Naomi Mitchison. Miss Omega Raven.
Originally in : Nova 2

The viewpoint in this short story is that of a female Raven, low in the pecking order, who finds that the scientific intervention of humans enables her to rise from Omega to Alpha.

William Rotsler. Patron of the Arts.
Originally in : Universe 2

A lengthy story, in which a new artform, the sensatron cube, enables those with the rarest of talents to create three dimensional ‘sculptures’ which have an emotional impact on the viewer, provides a wealthy art patron to have his beautiful wife immortalised. However, the artist’s model and the model find themselves drawn together.

The story takes a surprising twist at the end, when artist and model appear to have disappeared into another dimension, leaving only the final piece of art for the patron to marvel at.

Gordon Eklund. Grasshopper Time.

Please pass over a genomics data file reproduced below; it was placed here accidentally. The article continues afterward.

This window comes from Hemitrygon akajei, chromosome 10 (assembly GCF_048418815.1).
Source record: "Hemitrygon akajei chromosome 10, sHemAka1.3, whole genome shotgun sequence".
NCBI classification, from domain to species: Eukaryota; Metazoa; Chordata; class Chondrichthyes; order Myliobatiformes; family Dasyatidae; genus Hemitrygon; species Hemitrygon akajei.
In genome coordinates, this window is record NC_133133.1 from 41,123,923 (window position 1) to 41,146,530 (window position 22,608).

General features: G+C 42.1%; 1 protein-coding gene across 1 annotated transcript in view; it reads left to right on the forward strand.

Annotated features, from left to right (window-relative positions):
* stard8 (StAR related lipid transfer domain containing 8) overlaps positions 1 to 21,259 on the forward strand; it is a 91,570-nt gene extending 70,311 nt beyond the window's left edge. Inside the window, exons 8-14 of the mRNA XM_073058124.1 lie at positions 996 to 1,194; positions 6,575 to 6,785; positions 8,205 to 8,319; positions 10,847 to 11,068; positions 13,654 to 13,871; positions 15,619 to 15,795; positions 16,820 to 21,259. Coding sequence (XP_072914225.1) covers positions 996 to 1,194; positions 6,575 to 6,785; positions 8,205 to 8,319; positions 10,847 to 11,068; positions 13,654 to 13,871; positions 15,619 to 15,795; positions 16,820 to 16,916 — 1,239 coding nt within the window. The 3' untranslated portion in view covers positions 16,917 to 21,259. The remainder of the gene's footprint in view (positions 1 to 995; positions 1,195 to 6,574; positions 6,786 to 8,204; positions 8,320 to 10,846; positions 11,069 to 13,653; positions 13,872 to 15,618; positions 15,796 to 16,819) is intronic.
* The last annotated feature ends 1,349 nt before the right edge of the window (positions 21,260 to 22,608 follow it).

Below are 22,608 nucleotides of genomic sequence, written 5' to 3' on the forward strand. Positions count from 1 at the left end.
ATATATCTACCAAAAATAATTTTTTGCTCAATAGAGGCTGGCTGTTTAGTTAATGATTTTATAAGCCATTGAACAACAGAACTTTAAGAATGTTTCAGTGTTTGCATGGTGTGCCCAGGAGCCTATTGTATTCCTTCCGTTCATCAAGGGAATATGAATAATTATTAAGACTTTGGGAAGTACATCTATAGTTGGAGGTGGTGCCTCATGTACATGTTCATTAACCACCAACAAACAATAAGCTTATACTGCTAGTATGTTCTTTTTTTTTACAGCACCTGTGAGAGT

Originally in : Fantasy & Science Fiction

A strange man, exiled in the desert, stumbles across two young people. He welcomes them to his humble abode, but the outside world catches up with them, killing the young boy, and leaving the young girl with no option but to flee his company.

Joe W. Haldeman. Hero.
Originally in : Analog

The first novella which formed the beginning of the novel ‘The Forever War’. Elite human troops are prepared for combat with the alien threat in truly inhospitable conditions. William Mandella survives the training and the first contact with the aliens, a brutal massacre of largely unarmed enemy.

Robert Silverberg. When We Went to See the End of the World.
Originally in : Universe 2.

Against a backdrop of a society crumbling into crime and anarchy, the dinner party set swop notes of the latest de rigeur holiday destination : the end of the the world.

James Tiptree Jr. Painwise.
Originally in : F&SF

An unsettling story, in which a human, immune to pain, is forced to undergo horrendous acts of atrocity on himself on alien planets to which his ship and AI take him. He finally rebels against this, and forces, painfully, the AI to try and find his home planet. They do finally return to Earth, but he finds out that there is one thing which can cause him pain – Earth itself, and his exile from Earth was doubtless intentional.